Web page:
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NYSE and Nasdaq Propose Listing Standards for Compensation Committees and Advisers

Section 952 of the Dodd-Frank Wall Street Reform and Consumer Protection Act amended the Securities Exchange Act of 1934 by adding new Section 10C which requires that the Securities and Exchange Commission adopt rules directing the national securities exchanges to prohibit the listing of a company’s equity securities if that company does not comply with certain compensation committee and compensation adviser requirements. To implement Section 10C, the Commission adopted new Rule 10C-1 and amended Item 407 of Regulation S-K. Rule 10C-1 requires that the national securities exchanges adopt listing rules to effectuate the requirements of Section 10C.

Each of the NYSE and Nasdaq filed proposed rule changes that would implement new Rule 10C-1 last Tuesday and Wednesday, respectively. Below is a comparative summary of those proposed changes:

   

NYSE

 

Nasdaq

General Compensation Committee Requirements No changes. Nasdaq is proposing to require that all listed companies maintain a standing compensation committee comprised of at least two independent directors.The compensation committee would be required to adopt a formal written charter specifying: (i) the scope of the committee’s responsibilities and how it carries those responsibilities out, including structure, processes and membership requirements, (ii) the committee’s responsibility for determining or recommending executive compensation, (ii) that the chief executive officer may not be present during voting or deliberation on his compensation, and (iv) the committee’s specific responsibilities and authorities related to compensation advisers.The compensation committee would be required to review and assess the adequacy of its charter on an annual basis.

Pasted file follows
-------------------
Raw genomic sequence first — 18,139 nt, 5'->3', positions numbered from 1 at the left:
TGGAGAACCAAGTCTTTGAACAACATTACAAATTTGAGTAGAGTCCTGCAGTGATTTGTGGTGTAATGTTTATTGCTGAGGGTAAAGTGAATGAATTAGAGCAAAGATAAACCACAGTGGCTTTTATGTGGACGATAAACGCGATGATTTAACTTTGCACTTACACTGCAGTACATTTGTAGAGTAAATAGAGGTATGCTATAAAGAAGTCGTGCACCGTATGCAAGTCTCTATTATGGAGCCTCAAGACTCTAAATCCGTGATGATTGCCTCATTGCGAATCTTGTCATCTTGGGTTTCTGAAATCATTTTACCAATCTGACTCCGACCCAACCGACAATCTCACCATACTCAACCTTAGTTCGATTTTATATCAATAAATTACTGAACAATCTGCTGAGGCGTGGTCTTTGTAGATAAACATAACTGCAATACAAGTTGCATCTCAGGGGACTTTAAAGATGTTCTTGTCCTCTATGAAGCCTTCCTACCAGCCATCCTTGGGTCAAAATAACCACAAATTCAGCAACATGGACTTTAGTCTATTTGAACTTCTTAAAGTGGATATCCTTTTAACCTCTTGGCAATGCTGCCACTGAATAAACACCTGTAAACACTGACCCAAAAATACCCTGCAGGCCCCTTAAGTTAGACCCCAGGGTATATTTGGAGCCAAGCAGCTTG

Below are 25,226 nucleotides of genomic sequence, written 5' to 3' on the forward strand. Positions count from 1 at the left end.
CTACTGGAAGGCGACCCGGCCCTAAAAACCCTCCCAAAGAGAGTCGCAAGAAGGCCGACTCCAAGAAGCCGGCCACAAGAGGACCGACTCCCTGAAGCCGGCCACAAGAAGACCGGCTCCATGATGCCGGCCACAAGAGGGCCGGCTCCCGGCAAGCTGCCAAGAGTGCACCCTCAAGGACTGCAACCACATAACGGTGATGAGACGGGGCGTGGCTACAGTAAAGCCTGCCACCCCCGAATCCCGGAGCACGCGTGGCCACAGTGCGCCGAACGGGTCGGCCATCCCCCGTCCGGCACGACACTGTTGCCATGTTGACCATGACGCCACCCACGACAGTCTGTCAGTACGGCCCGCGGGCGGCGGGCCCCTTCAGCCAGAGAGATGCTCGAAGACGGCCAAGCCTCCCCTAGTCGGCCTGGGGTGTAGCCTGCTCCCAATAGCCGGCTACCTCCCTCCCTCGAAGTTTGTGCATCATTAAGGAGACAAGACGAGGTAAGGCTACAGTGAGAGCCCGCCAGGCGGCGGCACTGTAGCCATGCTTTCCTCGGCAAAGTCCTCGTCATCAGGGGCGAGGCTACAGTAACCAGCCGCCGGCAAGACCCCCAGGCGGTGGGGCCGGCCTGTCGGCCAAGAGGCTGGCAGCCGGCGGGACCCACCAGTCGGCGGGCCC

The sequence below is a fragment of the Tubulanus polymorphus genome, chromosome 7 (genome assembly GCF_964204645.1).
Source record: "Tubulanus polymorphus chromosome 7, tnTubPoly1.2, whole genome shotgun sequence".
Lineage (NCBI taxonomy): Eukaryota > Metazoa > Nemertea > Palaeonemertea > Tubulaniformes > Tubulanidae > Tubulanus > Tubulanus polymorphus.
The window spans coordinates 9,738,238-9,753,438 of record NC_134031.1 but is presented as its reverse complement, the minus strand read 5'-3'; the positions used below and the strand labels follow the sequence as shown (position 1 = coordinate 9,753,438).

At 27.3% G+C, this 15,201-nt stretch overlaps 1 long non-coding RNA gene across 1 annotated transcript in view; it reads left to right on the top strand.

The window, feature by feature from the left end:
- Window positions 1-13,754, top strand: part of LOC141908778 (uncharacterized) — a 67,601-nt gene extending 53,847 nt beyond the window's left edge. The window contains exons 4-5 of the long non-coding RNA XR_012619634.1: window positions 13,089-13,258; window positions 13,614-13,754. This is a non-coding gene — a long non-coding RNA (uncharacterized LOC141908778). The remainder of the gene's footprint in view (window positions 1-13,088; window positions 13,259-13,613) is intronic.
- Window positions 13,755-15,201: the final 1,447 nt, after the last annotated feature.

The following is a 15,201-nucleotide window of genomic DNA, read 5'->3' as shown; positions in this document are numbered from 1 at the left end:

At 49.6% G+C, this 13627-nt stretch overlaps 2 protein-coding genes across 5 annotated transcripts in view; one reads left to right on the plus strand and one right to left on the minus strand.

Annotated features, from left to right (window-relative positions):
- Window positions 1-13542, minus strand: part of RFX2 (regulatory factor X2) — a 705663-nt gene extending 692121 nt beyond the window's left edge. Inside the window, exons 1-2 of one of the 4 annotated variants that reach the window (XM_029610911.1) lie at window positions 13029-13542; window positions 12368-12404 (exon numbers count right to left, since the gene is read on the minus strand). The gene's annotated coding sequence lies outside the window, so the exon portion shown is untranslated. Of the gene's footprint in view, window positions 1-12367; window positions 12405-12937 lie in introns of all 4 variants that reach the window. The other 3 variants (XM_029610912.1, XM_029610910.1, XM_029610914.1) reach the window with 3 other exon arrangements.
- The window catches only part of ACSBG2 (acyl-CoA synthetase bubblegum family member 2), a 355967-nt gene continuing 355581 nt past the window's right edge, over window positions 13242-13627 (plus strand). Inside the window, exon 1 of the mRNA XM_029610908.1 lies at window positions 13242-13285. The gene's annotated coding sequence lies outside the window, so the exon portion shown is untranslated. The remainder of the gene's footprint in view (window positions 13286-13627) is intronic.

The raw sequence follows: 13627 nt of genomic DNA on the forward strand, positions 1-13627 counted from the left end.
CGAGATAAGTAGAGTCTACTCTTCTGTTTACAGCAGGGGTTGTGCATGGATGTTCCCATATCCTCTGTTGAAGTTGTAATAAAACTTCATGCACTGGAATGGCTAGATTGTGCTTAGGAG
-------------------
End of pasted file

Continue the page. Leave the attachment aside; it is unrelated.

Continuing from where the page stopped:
Nasdaq’s proposed change would eliminate the current compensation committee alternative available in Listing Rule 5605(d)(1)(A), under which company may have a majority of the board’s independent directors determine, or recommend to the board for determination, executive compensation, in lieu of having a compensation committee.

Compensation Committee Director Independence Requirements NYSE is proposing that compensation committee members be required to be independent under the general board independence requirements (Listed Company Manual Section 303A.02), in addition to meeting independence requirements specific to compensation committee service, which would necessitate that, in affirmatively determining independence, a company’s board consider all factors specifically relevant to determining whether a director has a relationship to the company which is material to that director’s ability to be independent from management in connection with the duties of a compensation committee member, including, but not limited to, consideration of the director’s compensation and affiliate relationships.NYSE is not proposing to adopt any specific numerical tests or require that boards consider any other specific independence factors.

Nasdaq is proposing that compensation committee members be required to be independent under the general board independence requirements (Listing Rule 5605(a)(2)) and be prohibited from accepting, directly or indirectly, any consulting, advisory or other compensatory fee from the company or a subsidiary of the company, beginning with the director’s term of service on the company’s compensation committee. This prohibition on compensatory fees would exclude fees received as a member of the compensation committee itself and fixed fees received under a retirement plan for prior service to the company.

In addition, in determining whether a director is eligible to serve on the compensation committee, a company’s board also must consider the whether the director has affiliate relationships and whether such affiliations would impair the director’s judgment as a member of the compensation committee.

Nasdaq is not proposing to adopt any specific numerical or bright line tests or require that boards consider any other specific independence factors.